Asus Eee Pad Transformer Android tablet
Tabtop computing at its best?
Power boosts aside, the keyboard also provides an SD card slot and two USB ports for attaching a mouse (soon to be supported) or mass storage devices. Testing raised some slight concerns over the keyboard's overall usefulness, however. The extra battery is certainly beneficial, but, as a touch typist, I experienced slight, but appreciable lag when using the keyboard to browse, and quickly reverted to the on-screen keyboard.
First and foremost an Android tablet, but the Eee Station integration is well thought out
With Android presently optimised for touchscreen controls, the keyboard's most obvious advantage came during prolonged text entry in the included Polaris Office suite applications. Due imminently, Honeycomb 3.1 will introduce full mouse support and increased editing capabilities. All being well – assuming Asus updates the keyboard drivers to improve responsiveness – the Transformer should be ideally placed to exploit Android's ever-broadening scope.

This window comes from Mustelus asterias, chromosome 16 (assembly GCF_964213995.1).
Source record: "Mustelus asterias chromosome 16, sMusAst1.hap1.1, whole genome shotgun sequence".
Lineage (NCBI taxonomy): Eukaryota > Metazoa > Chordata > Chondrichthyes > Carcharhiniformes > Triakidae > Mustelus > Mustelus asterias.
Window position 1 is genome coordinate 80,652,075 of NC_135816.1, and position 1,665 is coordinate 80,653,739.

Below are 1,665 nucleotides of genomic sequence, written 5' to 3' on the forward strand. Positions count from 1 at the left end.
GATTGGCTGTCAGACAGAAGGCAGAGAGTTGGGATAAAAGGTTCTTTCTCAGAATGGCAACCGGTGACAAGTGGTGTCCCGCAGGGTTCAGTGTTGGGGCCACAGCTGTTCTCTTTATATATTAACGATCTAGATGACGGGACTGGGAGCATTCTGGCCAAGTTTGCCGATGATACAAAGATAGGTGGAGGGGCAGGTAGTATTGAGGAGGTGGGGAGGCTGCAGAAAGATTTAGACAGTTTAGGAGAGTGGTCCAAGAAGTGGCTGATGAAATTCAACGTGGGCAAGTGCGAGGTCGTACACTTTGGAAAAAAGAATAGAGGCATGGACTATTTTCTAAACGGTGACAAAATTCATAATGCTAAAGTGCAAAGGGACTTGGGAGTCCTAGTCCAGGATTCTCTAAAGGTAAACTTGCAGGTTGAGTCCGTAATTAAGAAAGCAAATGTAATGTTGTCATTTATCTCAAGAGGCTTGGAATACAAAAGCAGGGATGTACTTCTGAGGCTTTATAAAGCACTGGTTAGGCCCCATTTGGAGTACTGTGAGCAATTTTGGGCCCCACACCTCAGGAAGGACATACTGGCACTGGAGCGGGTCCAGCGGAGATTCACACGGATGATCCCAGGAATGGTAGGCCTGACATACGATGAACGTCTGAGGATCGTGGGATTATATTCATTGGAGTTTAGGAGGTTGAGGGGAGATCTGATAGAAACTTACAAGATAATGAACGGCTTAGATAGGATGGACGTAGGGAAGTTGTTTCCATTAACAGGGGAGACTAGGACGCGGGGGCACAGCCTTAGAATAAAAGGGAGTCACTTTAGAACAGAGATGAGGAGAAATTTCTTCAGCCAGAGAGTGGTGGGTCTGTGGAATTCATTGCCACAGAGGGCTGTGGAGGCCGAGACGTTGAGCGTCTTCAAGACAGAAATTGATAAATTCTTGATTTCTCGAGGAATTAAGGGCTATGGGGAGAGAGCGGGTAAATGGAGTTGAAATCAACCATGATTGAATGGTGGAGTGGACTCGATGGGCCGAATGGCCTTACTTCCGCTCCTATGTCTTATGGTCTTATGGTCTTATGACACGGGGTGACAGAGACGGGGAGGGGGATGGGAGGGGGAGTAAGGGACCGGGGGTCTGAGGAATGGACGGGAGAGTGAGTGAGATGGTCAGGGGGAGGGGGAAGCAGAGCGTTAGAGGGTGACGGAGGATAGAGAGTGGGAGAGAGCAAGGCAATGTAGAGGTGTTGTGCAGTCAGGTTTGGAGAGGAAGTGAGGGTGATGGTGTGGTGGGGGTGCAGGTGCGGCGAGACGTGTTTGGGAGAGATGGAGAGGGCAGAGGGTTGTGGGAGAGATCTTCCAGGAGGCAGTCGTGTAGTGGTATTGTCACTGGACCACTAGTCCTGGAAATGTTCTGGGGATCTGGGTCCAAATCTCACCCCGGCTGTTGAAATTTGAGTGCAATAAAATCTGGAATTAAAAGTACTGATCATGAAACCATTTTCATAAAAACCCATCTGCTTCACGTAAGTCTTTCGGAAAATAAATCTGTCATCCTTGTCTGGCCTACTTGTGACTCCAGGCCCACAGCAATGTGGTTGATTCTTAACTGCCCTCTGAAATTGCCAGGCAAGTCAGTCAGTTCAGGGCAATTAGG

The Asus Eee Pad Transformer is the Wayne Rooney of tablets. It might be aesthetically challenged, and its video playback and keyboard performance inconsistent at present, but there's no denying its versatility or skill. Likely to prove just as divisive as football's most famous orc, this hybrid tablet-cum-netbook will surely be dismissed by some as a novel chimera and likewise appreciated by others for its raw power and standout screen. ®
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